The standards for performing, presenting and producing vary quite a bit. Within this category, students are required to:

  • Analyze and interpret artwork
  • Develop and refine artistic renderings
  • Convey meaning through the presentation of their artwork

Students must understand both the process and the purpose behind their own creations; this standard pushes them to examine these issues. While students can do this by analyzing artistic pieces or performances and presenting their results, this could also be incorporated into academic work.

For instance, history teachers might have students create, analyze and present projects on historically significant events or periods. By adding options for multimodal compositions or artistic representations of research, teachers can help students justify or explain their artistic choices.


Within this category, students must be able to analyze artwork, interpret its meaning and intent and apply evaluation criteria to artistic pieces. Teachers can ask students to deconstruct an artistic creation, then connect this new understanding with their own creative process, thereby connecting multiple standards at once.


The connecting standard allows students to create art from their own experiences. Students synthesize their own point of view to create art and also relate it to societal, cultural and historical contexts. This standard lends itself  to incorporating art into curriculum.

Teachers can display visual or media art that relates directly to history or literature, which helps students to understand content from another perspective. Art teachers can help students to understand art in a more profound way through teaching art history alongside art creation.

Measuring art literacy

An Education Week article on measuring artistic literacy cites the framework created by NCCAS. Scott Jones, a senior associate of the Arts Education Partnership, one of the national arts education organization that helped author the NCCAS standards, argues that measuring art literacy is significant because if it isn’t measured — which is all too often the case — people tend to view it as unimportant.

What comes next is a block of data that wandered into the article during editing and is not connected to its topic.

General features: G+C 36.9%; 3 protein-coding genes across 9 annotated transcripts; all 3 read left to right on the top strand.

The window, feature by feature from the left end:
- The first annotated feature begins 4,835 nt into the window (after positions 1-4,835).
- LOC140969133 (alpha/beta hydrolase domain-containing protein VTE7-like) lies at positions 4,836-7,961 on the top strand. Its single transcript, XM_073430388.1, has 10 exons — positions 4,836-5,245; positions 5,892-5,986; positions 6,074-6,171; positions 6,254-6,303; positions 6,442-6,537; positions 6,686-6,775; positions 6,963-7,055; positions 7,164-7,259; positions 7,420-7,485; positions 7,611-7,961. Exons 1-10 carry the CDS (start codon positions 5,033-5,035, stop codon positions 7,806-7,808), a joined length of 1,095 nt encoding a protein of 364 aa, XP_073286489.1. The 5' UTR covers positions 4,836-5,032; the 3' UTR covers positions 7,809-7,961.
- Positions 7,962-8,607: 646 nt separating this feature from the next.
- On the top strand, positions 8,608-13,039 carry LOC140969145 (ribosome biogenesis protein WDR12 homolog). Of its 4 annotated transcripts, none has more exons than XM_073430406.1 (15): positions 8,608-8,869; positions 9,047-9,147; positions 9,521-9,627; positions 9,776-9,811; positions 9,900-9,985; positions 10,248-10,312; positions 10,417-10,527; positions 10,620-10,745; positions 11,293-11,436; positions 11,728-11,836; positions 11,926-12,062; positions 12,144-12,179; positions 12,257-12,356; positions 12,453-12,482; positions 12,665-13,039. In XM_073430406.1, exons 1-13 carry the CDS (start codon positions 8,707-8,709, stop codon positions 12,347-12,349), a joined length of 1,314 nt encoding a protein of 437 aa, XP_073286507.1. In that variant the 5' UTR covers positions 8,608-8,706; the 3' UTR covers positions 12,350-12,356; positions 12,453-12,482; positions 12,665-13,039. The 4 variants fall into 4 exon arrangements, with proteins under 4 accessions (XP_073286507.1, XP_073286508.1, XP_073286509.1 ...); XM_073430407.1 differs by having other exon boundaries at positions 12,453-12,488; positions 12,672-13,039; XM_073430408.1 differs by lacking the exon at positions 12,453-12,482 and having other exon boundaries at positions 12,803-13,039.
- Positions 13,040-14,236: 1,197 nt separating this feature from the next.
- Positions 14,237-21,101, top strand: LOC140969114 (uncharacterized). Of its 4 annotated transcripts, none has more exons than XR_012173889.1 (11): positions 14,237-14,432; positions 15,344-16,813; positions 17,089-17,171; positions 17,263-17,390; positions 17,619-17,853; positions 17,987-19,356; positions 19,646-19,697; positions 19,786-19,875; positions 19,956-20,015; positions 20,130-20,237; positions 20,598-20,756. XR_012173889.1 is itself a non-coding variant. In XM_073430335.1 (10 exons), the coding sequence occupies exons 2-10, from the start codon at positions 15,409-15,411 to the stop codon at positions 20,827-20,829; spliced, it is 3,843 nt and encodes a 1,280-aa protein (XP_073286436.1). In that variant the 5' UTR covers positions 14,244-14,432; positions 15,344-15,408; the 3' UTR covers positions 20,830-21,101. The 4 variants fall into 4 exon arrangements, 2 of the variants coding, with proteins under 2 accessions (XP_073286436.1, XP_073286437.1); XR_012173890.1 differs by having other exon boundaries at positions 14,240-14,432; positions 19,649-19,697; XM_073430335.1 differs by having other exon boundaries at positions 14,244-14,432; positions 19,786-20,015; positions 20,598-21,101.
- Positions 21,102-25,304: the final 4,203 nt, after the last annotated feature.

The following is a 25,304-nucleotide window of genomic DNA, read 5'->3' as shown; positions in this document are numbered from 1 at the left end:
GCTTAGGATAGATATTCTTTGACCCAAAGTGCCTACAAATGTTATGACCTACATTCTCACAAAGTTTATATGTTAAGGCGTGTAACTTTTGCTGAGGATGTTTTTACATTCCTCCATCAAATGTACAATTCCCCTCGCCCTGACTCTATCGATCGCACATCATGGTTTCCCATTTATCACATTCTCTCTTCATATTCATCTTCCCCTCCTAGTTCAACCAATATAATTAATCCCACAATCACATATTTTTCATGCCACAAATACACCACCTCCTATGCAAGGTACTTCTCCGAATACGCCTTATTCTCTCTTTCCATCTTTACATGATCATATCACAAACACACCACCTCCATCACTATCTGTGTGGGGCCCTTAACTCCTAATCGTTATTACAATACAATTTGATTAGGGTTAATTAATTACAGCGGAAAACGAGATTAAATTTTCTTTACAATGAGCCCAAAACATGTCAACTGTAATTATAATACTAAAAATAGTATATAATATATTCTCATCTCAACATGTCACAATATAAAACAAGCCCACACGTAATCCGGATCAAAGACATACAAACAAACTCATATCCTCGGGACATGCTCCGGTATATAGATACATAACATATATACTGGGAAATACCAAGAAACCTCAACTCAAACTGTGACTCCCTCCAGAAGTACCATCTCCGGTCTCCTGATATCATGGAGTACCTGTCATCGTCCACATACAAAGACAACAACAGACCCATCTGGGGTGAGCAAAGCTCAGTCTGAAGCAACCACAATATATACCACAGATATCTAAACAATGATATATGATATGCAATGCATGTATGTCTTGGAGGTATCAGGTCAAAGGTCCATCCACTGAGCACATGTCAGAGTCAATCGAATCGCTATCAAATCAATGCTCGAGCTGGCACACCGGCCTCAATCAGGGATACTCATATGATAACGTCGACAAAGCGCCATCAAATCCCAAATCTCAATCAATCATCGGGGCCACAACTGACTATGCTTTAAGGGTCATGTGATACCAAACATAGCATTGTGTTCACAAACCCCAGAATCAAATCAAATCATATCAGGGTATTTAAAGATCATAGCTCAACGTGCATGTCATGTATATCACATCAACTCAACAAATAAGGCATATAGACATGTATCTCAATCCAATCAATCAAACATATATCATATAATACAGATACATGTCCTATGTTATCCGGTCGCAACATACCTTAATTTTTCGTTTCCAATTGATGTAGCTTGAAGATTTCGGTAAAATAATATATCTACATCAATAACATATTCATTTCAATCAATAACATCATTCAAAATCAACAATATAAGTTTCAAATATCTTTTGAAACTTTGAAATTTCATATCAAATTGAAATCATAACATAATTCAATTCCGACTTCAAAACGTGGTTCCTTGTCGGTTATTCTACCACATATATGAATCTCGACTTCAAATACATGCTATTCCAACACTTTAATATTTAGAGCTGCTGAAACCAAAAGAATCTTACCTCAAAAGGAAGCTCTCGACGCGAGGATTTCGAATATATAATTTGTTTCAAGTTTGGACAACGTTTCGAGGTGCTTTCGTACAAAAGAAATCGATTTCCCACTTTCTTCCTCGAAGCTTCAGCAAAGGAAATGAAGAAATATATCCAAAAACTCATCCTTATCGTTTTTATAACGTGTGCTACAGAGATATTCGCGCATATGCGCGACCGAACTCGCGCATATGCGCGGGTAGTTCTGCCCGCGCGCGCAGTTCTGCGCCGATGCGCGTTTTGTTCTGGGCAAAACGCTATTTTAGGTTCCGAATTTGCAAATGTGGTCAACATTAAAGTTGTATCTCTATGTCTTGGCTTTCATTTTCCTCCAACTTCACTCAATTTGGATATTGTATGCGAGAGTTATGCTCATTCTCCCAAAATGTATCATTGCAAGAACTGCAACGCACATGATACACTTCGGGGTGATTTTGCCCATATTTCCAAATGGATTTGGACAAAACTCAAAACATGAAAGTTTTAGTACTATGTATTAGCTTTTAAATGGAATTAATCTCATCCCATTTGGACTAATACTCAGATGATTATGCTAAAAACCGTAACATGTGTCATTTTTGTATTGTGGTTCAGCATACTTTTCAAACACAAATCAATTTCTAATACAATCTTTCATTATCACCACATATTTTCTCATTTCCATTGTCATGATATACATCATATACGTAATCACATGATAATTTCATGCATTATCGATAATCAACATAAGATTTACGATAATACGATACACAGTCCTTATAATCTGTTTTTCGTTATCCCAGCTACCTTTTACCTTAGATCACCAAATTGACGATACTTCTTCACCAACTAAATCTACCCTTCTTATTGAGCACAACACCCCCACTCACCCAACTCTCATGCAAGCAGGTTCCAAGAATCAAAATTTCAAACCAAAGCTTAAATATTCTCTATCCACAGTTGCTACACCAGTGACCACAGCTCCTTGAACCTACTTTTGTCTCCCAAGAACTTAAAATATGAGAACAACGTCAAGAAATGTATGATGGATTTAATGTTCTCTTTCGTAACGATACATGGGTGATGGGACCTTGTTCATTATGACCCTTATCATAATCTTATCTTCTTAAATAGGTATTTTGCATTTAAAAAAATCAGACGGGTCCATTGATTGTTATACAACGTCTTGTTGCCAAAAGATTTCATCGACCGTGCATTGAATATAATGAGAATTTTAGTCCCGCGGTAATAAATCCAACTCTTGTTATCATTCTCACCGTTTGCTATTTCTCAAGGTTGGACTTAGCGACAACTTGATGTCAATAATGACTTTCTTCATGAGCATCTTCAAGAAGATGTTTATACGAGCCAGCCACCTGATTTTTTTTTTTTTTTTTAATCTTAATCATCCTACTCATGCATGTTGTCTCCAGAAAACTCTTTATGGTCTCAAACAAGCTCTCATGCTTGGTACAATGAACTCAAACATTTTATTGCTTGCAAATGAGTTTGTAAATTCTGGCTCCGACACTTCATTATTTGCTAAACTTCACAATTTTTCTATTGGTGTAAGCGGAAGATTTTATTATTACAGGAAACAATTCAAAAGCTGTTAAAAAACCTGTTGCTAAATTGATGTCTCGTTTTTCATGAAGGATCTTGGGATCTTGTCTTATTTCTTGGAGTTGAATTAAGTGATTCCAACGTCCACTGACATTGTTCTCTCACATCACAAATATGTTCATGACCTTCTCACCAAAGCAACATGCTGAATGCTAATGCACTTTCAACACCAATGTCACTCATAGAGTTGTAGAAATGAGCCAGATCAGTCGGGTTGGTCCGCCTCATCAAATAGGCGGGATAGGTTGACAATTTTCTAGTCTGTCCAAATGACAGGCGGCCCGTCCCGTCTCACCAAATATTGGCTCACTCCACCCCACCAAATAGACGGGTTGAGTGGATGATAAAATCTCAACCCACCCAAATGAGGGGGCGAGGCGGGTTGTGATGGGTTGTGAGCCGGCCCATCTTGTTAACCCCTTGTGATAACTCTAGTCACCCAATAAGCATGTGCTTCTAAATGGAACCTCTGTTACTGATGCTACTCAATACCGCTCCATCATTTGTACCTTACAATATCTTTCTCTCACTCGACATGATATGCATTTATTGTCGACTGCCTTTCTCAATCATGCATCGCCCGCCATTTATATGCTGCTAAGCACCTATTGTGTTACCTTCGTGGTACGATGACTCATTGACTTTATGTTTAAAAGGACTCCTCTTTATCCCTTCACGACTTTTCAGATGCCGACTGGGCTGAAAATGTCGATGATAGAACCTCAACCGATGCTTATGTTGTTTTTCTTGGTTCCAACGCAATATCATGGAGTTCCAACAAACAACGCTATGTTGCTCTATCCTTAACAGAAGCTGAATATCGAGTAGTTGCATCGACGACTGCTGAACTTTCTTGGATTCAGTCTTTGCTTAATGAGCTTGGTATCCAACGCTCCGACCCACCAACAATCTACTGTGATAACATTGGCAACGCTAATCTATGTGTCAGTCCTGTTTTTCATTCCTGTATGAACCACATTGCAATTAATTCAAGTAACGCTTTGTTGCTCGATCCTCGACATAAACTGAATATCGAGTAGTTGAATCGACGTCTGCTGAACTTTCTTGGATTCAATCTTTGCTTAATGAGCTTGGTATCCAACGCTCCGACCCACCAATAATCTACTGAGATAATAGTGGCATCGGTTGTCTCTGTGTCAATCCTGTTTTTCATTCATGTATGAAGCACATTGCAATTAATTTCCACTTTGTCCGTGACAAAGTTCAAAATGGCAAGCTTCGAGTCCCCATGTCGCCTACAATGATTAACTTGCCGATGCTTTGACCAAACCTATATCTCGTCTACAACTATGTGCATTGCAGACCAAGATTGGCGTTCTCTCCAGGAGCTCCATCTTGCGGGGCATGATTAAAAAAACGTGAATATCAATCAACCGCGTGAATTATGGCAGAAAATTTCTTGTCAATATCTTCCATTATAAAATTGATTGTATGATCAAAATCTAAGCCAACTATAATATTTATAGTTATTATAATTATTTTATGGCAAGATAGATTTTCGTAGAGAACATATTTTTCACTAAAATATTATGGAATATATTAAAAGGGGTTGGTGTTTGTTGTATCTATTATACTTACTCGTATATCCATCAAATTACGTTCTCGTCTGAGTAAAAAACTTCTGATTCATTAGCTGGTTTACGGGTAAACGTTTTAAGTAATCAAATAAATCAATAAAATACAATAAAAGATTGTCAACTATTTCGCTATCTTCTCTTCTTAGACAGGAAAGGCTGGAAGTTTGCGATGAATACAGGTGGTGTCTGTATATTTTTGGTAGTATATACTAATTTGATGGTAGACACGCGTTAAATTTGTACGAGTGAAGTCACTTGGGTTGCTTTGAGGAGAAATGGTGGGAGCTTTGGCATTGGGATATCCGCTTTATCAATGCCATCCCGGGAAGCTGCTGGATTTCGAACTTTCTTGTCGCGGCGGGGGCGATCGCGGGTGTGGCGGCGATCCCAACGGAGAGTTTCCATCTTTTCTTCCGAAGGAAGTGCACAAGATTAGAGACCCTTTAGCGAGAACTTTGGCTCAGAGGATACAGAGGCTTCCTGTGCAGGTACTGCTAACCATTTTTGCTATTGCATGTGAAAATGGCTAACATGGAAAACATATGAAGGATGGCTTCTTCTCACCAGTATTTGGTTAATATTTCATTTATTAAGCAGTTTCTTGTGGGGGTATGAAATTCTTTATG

The NCCAS standards include guidelines that give educators concrete examples of art literacy assessment using sample lessons. One sample lesson is in the visual arts discipline; it asks students to examine cultural, social or political issues in contemporary art. According to Jones, this framework allows teachers to measure literacy within each of the four standards, enabling students to directly represent their knowledge within the context they are learning in. He also asserts that art literacy needs to be measured in conjunction with other literacies, encouraging the overlap of arts to other core subjects.

Artistic literacy helps students understand academics and culture

Artistic literacy promotes art as a study unto itself and also helps students understand other subjects using art. Giving students the opportunity to express their knowledge through artistic means allows them to illustrate comprehension of subject matter.

Caitrin Blake has a B.A. in English and Sociology from the University of Vermont and a master’s degree in English literature from the University of Colorado Denver. She teaches composition at Arapahoe Community College.